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Consider following snippets of code:

Example #1

$array = Array(1,2,3,4,5,6,7);
$array_test = Array(3,5,4,7,3,6,7,8,8,9,3);

foreach($array_test as $value) {
   if(in_array($value, $array)) {
       // do some magic here

Example #2

$array = Array(1,2,3,4,5,6,7);
$array_test = Array(3,5,4,7,3,6,7,8,8,9,3);

$array_index = Array();
foreach($array as $value) {
    $array_index[ $value ] = true;

foreach($array_test as $value) {
   if(isset($array_index[ $value ])) {
       // do some magic here

Obviously both snippets do the same jobs. In some array samples example #1 is faster than example #2.

I am sure we all were in both situations, however my question is:

  • Should I always choose #2?
  • When should I choose #1? When size of $array * $array_test is < 10? <100? <1000?
  • How to determine which method is better in particular situation?
  • Maybe there is some other trick than using temp table $array_index. I don't remember similar situation in other programming languages, everything was ready as-you-go

Please mind about associative keys too.

Someone already asked very similar question:

share|improve this question
in_array has to use a linear time search to find your value. Looking for a key, though, is a constant time operation since PHP arrays are hash tables. So in_array should be the slowest. (If you have to write all your elements to a temporary array each time, though, it might not exactly be any faster.) – zneak Jan 23 '13 at 2:55
maybe try array_intersect? – Fabrício Matté Jan 23 '13 at 3:00
array_diff and array_interesct doesn't fit here, consider common siutation where $array_test is just array of rows from db – Peter Jan 23 '13 at 3:03
I see. array_intersect would most likely be slower as well. isset should be much faster as @zneak commented. – Fabrício Matté Jan 23 '13 at 3:05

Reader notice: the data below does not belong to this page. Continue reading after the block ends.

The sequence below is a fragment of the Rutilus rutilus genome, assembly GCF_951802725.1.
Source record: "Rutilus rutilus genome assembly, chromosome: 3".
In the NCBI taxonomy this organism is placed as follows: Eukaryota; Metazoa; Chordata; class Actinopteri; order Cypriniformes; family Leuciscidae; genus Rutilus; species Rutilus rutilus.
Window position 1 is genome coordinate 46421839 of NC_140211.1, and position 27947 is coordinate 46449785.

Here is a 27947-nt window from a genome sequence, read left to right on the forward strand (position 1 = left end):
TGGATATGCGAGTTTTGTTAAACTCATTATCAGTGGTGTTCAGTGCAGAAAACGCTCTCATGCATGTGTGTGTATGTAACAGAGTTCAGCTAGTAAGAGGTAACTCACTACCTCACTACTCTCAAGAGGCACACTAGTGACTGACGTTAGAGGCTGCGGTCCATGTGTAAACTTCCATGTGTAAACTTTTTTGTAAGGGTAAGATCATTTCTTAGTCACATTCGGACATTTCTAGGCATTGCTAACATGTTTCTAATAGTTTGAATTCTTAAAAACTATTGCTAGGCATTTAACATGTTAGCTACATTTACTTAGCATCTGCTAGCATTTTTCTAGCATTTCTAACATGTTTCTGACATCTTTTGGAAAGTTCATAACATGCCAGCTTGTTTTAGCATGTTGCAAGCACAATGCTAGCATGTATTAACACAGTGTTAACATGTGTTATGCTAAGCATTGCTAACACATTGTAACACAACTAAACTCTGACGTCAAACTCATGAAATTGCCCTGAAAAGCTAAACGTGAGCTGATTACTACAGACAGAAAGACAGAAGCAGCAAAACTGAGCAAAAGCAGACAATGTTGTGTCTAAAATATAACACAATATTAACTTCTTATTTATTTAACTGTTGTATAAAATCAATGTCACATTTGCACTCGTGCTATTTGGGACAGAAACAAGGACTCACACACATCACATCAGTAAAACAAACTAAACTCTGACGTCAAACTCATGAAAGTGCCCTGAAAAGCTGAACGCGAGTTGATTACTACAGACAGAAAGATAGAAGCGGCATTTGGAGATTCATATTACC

In your second example, you have to construct the "flipped" value of $array before you can use isset(). Btw, you can also use array_flip() for that.

If you can use array keys immediately (without conversion), use isset() because it's obviously much faster than in_array() due to way keys are looked up and because it's a language construct.

If you can't use the keys without conversion, you could consider using in_array() for small arrays. For bigger arrays it might be worthwhile to run a benchmark to determine whether an array conversion step would still be worth it.

Lastly, and depending largely on the situation, you could use one of the array_intersect_ functions as well, mainly to avoid having to loop inside PHP code.

share|improve this answer
i'll do some benchmarks tomorrow. array_intersect doesn't fit here as the most common situation is (for example) when I compare array of emails to array of rows from database – Peter Jan 23 '13 at 3:13
@PeterSzymkowski I think that should be mentioned in your question as well :) – Ja͢ck Jan 23 '13 at 4:04

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